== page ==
Children Sickened After Eating Contaminated Gummy Bears

Children Sickened After Eating Contaminated Gummy Bears

( – When parents send their younger children to school, they often send along snacks for them to eat during scheduled break times. Sometimes, the pupils decide to share these snacks with their friends. While the practice typically isn’t a big deal, one incident recently landed several elementary school kids in the hospital.

On December 12, seven kids at Central Elementary School in Amherst, Virginia, suddenly became ill and needed medical treatment. The fourth-graders had all consumed gummy bears brought by one student and began experiencing multiple symptoms, including headache, vomiting, nausea, and muscle spasms. In a press release, the Amherst County Sheriff’s Office noted that first responders transported five of the seven kids involved to the hospital.

The mother of one of the affected students, Hayden Floyd, posted an update on Facebook about her experience, noting how scary it was. She also said the school was very communicative and did the right thing.

Police began investigating the cause and found that the bag that held the gummy bears contained a residue. Lab analysis eventually tested positive for fentanyl. A preliminary investigation resulted in sheriffs obtaining a search warrant for a home, where they found enough evidence to arrest two people in connection with the children’s medical issues.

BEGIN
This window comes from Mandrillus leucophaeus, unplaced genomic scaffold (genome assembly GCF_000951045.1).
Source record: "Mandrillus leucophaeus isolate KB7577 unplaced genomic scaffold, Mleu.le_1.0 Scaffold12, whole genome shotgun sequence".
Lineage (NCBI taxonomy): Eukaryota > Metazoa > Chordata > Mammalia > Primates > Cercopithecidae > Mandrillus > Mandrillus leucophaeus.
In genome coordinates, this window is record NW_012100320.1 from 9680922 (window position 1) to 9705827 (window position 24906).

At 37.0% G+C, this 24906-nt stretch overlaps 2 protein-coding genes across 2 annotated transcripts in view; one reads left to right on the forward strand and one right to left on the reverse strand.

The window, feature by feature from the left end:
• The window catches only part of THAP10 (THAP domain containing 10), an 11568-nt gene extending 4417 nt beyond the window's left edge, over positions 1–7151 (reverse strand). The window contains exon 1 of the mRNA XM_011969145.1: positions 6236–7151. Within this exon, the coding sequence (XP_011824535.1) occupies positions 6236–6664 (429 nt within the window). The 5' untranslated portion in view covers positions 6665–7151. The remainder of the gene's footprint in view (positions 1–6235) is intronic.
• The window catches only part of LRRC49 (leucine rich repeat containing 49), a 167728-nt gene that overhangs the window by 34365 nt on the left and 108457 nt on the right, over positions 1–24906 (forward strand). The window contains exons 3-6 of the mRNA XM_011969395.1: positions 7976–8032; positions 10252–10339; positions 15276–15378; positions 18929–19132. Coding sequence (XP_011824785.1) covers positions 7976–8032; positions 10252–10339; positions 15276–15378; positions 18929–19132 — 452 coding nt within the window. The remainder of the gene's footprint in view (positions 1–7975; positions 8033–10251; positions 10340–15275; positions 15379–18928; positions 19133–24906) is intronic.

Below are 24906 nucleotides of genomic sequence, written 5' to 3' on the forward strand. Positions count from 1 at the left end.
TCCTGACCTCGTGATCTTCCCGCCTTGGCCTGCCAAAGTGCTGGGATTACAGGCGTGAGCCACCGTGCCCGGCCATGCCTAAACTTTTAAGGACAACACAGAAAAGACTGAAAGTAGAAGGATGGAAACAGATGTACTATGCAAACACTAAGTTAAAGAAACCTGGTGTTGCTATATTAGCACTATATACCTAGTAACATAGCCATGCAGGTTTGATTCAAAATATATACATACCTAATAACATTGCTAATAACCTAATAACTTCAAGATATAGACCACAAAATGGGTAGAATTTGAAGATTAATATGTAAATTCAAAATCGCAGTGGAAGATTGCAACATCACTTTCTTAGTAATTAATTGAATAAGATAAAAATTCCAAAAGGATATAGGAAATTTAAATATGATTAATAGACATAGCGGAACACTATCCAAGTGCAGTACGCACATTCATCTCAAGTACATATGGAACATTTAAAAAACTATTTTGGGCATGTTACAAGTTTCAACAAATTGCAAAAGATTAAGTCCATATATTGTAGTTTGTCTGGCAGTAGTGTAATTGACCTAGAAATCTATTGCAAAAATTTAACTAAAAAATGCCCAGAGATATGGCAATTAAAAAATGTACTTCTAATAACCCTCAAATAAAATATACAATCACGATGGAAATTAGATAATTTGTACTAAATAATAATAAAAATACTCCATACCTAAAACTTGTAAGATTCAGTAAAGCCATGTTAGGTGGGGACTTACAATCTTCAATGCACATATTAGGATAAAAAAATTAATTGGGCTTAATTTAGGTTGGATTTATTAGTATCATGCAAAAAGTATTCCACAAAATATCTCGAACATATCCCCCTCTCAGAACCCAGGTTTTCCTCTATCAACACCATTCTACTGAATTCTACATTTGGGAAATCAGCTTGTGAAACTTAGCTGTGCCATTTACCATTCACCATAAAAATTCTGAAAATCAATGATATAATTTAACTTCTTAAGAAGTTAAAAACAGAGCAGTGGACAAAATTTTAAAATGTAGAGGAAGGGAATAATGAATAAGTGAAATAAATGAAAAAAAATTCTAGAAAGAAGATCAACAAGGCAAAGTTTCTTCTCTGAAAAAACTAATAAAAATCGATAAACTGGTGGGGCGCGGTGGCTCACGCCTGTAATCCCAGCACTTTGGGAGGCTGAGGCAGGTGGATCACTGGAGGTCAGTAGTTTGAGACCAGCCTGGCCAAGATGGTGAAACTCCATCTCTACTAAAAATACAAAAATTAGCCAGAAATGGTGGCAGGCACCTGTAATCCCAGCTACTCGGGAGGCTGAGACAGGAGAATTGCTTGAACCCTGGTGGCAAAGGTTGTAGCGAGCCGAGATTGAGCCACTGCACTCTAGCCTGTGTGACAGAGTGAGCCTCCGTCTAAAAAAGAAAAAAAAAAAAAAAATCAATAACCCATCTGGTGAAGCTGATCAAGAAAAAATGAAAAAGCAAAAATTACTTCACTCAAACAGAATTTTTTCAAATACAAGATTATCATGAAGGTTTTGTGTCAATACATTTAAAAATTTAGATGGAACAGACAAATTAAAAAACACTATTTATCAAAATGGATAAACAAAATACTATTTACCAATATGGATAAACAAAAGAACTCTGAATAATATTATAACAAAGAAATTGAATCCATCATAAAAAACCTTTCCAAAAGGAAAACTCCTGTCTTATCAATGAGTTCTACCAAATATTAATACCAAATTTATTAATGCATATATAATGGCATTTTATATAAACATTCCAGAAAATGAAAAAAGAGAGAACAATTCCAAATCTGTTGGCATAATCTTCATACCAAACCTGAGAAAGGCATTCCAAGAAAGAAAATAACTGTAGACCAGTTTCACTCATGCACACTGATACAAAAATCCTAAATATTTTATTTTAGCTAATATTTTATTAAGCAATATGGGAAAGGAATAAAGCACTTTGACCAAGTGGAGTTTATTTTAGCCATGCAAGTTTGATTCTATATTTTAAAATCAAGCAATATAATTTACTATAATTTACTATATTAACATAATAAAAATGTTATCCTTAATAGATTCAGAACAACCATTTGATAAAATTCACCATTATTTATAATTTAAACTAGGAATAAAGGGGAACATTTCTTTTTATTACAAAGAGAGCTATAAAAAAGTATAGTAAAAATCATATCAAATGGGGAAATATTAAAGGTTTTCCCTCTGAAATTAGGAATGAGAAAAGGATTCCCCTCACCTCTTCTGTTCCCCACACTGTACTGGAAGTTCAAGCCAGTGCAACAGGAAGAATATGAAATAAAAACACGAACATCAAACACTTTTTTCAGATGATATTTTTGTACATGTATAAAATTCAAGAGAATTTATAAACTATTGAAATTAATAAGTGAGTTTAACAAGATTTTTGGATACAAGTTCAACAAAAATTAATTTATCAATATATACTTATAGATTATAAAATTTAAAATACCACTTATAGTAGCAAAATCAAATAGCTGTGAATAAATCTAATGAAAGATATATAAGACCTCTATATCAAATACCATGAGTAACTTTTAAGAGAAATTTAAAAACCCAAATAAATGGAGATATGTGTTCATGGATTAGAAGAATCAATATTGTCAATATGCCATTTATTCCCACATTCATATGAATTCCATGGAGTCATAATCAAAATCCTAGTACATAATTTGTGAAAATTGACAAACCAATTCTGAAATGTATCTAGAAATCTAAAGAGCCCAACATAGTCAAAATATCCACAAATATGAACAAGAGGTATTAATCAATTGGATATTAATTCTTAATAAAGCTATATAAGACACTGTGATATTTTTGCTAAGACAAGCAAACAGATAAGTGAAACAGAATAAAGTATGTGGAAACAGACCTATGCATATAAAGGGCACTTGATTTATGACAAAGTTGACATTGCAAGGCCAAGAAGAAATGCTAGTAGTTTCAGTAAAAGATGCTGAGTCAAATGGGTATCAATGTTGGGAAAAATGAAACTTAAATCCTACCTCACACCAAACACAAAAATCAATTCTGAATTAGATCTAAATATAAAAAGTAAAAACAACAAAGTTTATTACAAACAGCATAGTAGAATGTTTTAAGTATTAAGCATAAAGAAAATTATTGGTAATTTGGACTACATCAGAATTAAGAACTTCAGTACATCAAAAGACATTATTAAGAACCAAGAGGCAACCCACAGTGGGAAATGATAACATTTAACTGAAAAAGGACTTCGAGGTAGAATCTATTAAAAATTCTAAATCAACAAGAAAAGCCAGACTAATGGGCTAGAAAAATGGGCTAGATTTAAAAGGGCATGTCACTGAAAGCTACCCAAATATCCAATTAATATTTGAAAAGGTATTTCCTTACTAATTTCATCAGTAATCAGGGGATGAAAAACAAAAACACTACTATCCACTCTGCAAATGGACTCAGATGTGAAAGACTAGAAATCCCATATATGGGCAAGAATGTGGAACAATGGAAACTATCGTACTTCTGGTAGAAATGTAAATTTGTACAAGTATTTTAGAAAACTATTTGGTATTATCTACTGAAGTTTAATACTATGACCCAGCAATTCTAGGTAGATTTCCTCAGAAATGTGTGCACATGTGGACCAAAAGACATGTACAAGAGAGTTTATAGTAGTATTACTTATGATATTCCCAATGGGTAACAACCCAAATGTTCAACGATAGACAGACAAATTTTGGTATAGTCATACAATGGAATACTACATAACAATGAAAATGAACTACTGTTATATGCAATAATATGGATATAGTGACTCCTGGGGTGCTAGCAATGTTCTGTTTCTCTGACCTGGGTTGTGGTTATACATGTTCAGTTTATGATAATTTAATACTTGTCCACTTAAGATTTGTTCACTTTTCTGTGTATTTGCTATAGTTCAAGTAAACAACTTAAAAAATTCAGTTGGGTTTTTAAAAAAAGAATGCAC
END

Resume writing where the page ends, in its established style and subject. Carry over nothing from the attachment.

Authorities arrested both Nicole Sanders and Clifford Dugan and charged them with contributing to the delinquency of a minor. Prosecutors also charged Sanders with Possession of a Schedule I or II drug, and Dugan faces a count of being a convicted felon in possession of a firearm. The Sheriff’s Office noted that the probe was ongoing and more charges could result from the investigation.

According to the New York Post, Superintendent William Wells said the hospital had released the children. But he cautioned parents during a news conference, “It’s here, and it’s real,” and asked them to “take charge.” Additionally, he noted that the incident was “not a school issue” and that the drug “came from somebody’s house.” The school has said it will discourage the sharing of food.

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